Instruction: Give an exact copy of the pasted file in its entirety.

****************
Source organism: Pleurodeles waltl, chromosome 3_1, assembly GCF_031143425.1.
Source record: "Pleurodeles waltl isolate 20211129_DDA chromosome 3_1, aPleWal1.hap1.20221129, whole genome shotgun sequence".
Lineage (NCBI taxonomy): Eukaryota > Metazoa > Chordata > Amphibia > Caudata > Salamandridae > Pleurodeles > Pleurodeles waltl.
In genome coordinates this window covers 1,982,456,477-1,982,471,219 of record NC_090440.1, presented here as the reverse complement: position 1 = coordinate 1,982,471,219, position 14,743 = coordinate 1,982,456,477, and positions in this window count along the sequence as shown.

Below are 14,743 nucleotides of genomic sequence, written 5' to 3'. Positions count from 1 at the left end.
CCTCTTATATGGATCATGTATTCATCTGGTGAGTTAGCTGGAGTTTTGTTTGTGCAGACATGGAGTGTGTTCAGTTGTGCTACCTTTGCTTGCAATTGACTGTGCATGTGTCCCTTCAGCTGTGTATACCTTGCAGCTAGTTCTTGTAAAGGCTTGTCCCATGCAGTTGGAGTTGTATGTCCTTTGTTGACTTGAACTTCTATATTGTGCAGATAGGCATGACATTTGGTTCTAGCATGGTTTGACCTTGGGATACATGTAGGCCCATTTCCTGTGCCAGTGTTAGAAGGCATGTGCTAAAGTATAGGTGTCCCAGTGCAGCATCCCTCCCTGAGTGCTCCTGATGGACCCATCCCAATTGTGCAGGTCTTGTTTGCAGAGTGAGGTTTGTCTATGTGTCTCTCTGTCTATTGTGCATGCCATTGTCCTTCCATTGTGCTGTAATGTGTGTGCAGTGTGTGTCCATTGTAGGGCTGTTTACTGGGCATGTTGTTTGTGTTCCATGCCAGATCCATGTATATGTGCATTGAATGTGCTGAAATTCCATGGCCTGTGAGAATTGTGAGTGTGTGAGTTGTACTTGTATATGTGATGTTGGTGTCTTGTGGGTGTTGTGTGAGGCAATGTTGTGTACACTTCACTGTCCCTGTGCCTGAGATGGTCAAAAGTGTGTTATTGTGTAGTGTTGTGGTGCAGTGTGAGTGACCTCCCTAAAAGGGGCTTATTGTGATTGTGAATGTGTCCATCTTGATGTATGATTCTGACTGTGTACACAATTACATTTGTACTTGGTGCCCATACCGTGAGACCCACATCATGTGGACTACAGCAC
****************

Source organism: Pleurodeles waltl, chromosome 3_1, assembly GCF_031143425.1.
Source record: "Pleurodeles waltl isolate 20211129_DDA chromosome 3_1, aPleWal1.hap1.20221129, whole genome shotgun sequence".
Lineage (NCBI taxonomy): Eukaryota > Metazoa > Chordata > Amphibia > Caudata > Salamandridae > Pleurodeles > Pleurodeles waltl.
In genome coordinates this window covers 1,982,456,477-1,982,471,219 of record NC_090440.1, presented here as the reverse complement: position 1 = coordinate 1,982,471,219, position 14,743 = coordinate 1,982,456,477, and positions in this window count along the sequence as shown.

Below are 14,743 nucleotides of genomic sequence, written 5' to 3'. Positions count from 1 at the left end.
CCTCTTATATGGATCATGTATTCATCTGGTGAGTTAGCTGGAGTTTTGTTTGTGCAGACATGGAGTGTGTTCAGTTGTGCTACCTTTGCTTGCAATTGACTGTGCATGTGTCCCTTCAGCTGTGTATACCTTGCAGCTAGTTCTTGTAAAGGCTTGTCCCATGCAGTTGGAGTTGTATGTCCTTTGTTGACTTGAACTTCTATATTGTGCAGATAGGCATGACATTTGGTTCTAGCATGGTTTGACCTTGGGATACATGTAGGCCCATTTCCTGTGCCAGTGTTAGAAGGCATGTGCTAAAGTATAGGTGTCCCAGTGCAGCATCCCTCCCTGAGTGCTCCTGATGGACCCATCCCAATTGTGCAGGTCTTGTTTGCAGAGTGAGGTTTGTCTATGTGTCTCTCTGTCTATTGTGCATGCCATTGTCCTTCCATTGTGCTGTAATGTGTGTGCAGTGTGTGTCCATTGTAGGGCTGTTTACTGGGCATGTTGTTTGTGTTCCATGCCAGATCCATGTATATGTGCATTGAATGTGCTGAAATTCCATGGCCTGTGAGAATTGTGAGTGTGTGAGTTGTACTTGTATATGTGATGTTGGTGTCTTGTGGGTGTTGTGTGAGGCAATGTTGTGTACACTTCACTGTCCCTGTGCCTGAGATGGTCAAAAGTGTGTTATTGTGTAGTGTTGTGGTGCAGTGTGAGTGACCTCCCTAAAAGGGGCTTATTGTGATTGTGAATGTGTCCATCTTGATGTATGATTCTGACTGTGTACACAATTACATTTGTACTTGGTGCCCATACCGTGAGACCCACATCATGTGGACTACAGCAC